Ex-Im Foregone Deal Of The Day: Small, Employee-Owned Aircraft Manufacturer In Olney, Texas Will “Suffer Dramatically” If Ex-Im Isn’t Reauthorized
Texas-based Air Tractor was flying high on this day four years ago.
The company, which employs 260 people in the small town of Olney, secured $1.6 million in export credit insurance to sell small agricultural planes to Paulo Massayoshi Mizote, a Brazilian farming company.
Unfortunately, if Air Tractor applied for this same financing assistance to make a deal work with that Brazilian customer today, it would be out of luck. That’s because Congress let the Ex-Im Bank’s charter expire on June 30.
Without export credit insurance, Air Tractor would not have had the security and confidence it needed to export to Brazil. That means their customer likely would have bought the planes it needs from another business elsewhere in the world.
Air Tractor’s vice president of finance, David Ickert, explained the perilous situation his company is now in because of the lapse in Ex-Im’s charter in a recent op-ed in the Houston Chronicle:
“Our company, Air Tractor, has manufactured agriculture aircraft in the small Texas town of Olney for more than 40 years and we export our products to scores of countries on six continents,” he said. “Ex-Im Bank is critical to our business and our ability to create and sustain jobs. Air Tractor is owned by its 265 employees, who would suffer dramatically if Congress fails to re-authorize Ex-Im Bank.”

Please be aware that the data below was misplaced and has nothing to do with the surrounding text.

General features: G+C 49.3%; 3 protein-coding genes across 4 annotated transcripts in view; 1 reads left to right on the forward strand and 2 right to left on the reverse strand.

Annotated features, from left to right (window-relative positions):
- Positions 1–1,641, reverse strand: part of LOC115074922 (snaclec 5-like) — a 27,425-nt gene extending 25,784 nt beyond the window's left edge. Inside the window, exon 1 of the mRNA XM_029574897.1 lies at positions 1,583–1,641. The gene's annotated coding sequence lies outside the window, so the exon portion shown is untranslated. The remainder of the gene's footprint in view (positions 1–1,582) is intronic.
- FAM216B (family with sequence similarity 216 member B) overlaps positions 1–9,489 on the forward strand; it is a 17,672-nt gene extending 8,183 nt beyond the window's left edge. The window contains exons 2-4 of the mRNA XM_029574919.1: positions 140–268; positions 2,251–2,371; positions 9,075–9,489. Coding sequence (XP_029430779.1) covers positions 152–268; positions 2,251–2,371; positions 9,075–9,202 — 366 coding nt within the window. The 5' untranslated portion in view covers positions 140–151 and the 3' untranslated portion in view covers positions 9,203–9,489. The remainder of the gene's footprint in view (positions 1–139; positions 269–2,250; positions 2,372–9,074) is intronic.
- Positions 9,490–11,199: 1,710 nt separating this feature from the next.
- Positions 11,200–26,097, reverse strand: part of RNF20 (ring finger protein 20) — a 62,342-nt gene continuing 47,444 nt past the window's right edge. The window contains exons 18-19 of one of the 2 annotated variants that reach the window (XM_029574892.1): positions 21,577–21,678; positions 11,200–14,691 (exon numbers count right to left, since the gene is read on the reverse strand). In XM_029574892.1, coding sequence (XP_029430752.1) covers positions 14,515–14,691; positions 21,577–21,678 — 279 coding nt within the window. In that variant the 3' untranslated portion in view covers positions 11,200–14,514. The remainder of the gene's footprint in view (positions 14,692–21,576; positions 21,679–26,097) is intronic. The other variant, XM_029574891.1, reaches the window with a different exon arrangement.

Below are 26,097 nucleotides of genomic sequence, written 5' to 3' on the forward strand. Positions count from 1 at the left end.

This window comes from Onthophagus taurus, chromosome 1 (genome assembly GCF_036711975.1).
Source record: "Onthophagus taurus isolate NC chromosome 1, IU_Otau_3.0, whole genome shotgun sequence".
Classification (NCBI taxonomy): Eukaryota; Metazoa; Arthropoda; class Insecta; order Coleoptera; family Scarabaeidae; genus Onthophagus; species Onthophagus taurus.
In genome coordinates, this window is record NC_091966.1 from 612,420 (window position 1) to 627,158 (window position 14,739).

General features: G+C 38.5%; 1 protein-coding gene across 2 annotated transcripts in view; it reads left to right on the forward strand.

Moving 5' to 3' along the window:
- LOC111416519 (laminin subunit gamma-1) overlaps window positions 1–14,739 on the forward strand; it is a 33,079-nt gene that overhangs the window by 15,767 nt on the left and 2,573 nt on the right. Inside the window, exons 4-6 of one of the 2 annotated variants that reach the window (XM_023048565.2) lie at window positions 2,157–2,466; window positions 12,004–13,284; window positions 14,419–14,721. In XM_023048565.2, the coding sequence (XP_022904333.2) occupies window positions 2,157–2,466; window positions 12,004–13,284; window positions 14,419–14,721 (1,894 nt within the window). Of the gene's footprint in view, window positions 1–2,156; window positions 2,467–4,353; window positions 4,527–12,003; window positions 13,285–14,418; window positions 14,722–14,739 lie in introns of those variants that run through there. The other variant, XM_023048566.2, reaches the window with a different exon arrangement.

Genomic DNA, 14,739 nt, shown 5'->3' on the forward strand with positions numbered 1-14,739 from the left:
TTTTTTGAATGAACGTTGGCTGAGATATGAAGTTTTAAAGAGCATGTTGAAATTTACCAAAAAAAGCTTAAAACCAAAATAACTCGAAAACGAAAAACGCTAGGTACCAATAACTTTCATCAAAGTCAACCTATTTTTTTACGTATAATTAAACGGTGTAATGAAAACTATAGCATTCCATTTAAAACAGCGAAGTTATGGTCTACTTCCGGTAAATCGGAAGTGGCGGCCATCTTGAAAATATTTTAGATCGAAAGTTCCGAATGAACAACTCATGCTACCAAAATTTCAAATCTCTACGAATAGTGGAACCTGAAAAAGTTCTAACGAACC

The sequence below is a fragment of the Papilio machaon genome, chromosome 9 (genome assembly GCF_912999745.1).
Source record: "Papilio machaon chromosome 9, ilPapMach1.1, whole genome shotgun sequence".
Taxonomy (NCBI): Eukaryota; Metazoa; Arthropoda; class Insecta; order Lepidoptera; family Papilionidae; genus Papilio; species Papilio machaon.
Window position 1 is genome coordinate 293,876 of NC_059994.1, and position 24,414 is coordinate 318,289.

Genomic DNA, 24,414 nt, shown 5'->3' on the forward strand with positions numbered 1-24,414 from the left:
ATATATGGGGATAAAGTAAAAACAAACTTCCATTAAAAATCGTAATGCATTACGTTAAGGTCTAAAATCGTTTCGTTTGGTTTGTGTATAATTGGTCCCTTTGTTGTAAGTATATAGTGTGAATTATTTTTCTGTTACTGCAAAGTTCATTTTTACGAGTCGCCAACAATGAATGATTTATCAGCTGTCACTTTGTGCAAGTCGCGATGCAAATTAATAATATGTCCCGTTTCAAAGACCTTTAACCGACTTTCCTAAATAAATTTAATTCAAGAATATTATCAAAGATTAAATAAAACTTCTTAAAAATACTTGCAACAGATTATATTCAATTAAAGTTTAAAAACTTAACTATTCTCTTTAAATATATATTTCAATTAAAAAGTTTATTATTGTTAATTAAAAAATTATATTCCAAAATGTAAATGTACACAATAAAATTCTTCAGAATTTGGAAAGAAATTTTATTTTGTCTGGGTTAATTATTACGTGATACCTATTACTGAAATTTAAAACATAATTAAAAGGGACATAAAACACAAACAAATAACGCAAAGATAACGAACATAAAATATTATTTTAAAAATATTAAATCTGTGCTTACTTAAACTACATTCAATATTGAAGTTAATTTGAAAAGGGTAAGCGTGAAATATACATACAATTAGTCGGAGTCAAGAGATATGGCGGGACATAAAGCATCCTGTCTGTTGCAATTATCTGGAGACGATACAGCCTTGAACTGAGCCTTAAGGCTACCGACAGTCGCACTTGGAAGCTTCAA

Thousands of other businesses are also now suffering because of Ex-Im’s inability to authorize new financing. On just this day over the past five years, Ex-Im financed $30.2 million for 34 businesses that helped job creators across the country to export products and support jobs in the U.S.
Congress needs to recognize the harm its inaction is causing to U.S. job creators and manufacturers. The longer Congress waits to reauthorize Ex-Im, the more damage they do to the American economy.
Click here to read more stories about how Ex-Im is critical to supporting U.S. exporters and their workers.